What is the significance of increased serum potassium levels?

Updated July 18, 2017

Increased serum potassium levels can cause significant health problems. The causes are varied. Potassium is an important electrolyte found inside and outside of the cells in the body. Potassium regulates heart rate and rhythm, and also controls muscle and nerve function. An increased serum potassium level is known as hyperkalemia.


Maintaining normal potassium levels in the body is important to maintain proper electrical activity of the heart, as well as normal digestive and nervous system activity. If serum potassium levels become severely elevated, it can cause the heart to stop beating. Abnormal heart rhythms can occur as the result of hyperkalemia.


Hyperkalemia may be a sign of an underlying disease. Any disease that interferes with normal elimination of potassium through the kidneys can cause increased serum potassium levels.

Causes of Elevated Serum Potassium Levels

Serum potassium levels can increase in response to kidney disease, medication use, adrenal gland disorders and dehydration. The most common cause of hyperkalemia is kidney disease. Medications that might cause elevated serum potassium levels include blood pressure medications known as ace inhibitors or ARB's, fluid pills that are "potassium sparing", and anti-inflammatory medications (NSAID's).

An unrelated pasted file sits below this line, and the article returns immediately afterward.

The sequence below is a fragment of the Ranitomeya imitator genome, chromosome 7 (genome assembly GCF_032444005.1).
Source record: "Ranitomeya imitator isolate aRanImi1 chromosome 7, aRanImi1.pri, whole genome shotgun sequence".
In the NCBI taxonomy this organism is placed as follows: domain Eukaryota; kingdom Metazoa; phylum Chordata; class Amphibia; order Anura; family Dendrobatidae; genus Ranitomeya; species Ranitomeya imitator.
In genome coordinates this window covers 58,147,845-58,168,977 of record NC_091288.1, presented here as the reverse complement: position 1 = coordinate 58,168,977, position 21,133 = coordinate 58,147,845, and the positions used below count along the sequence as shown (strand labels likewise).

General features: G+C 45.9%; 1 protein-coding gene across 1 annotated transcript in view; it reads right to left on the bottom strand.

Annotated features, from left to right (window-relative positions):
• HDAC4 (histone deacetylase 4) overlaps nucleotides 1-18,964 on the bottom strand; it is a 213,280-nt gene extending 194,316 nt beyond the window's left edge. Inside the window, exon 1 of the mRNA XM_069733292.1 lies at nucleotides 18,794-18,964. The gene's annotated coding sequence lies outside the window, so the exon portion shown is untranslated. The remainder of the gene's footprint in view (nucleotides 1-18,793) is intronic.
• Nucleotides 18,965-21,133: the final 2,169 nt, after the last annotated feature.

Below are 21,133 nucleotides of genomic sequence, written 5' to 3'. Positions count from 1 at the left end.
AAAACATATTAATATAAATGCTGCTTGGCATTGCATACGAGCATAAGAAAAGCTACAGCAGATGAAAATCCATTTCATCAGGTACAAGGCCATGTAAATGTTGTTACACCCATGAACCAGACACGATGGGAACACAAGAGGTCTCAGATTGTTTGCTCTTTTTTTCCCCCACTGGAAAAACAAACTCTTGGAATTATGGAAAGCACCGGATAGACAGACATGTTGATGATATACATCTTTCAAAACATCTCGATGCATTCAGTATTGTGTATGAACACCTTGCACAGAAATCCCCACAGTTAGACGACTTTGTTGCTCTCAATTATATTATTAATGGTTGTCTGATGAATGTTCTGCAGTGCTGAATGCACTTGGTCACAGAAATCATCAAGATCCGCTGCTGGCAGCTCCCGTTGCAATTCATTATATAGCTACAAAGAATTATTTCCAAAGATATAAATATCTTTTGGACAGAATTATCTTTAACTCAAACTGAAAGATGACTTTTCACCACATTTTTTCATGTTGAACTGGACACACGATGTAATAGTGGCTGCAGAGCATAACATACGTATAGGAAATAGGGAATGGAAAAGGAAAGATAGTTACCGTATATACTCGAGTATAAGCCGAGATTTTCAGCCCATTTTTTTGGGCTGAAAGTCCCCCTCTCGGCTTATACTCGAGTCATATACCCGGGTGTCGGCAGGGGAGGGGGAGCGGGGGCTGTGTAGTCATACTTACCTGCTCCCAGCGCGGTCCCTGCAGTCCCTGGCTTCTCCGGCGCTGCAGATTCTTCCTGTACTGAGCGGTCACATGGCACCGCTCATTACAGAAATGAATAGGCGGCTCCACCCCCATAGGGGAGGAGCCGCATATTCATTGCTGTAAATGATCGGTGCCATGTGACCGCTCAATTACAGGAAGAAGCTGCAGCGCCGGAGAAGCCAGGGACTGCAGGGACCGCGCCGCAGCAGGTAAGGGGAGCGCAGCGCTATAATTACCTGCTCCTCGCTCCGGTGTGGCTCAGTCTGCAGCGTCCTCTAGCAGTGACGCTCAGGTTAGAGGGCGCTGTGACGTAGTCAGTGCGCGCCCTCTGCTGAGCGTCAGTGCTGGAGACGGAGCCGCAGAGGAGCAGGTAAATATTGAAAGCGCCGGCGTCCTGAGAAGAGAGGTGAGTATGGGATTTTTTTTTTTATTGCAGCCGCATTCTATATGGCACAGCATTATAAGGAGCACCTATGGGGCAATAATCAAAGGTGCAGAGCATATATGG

Symptoms of elevated serum potassium levels include muscle weakness, palpitations, EKG changes and tingling. When symptoms of hyperkalemia occur, potassium levels may already be dangerously high.


Severe illness can displace potassium from the cells into the bloodstream, elevating serum potassium levels. Diabetics with uncontrolled blood sugars who become dehydrated, burn and trauma victims, patients with tumours, and patients with muscle damage from medications, drug and alcohol abuse can experience hyperkalemia. Destruction of muscle cells is known as rhabdomyolysis. Kidney stones can also cause elevated serum potassium levels. Treatment of elevated serum potassium levels depends on the cause. The underlying disorder must be addressed. Severely elevated serum potassium levels require hospitalisation during treatment. Patients with hyperkalemia are monitored closely for dangerous heart rhythm disturbances. Elevated serum potassium levels are measured by a simple blood test.


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About the Author

Kathleen Blanchard is a registered nurse, with more than 10 years of experience in cardiovascular health, emergency room and ICU. She writes professionally for and Blanchard is currently employed as a senior case manager and has held certification as a critical care registered nurse (CCRN), advanced trauma life support (ATLS), and advanced cardiac life support (ACLS).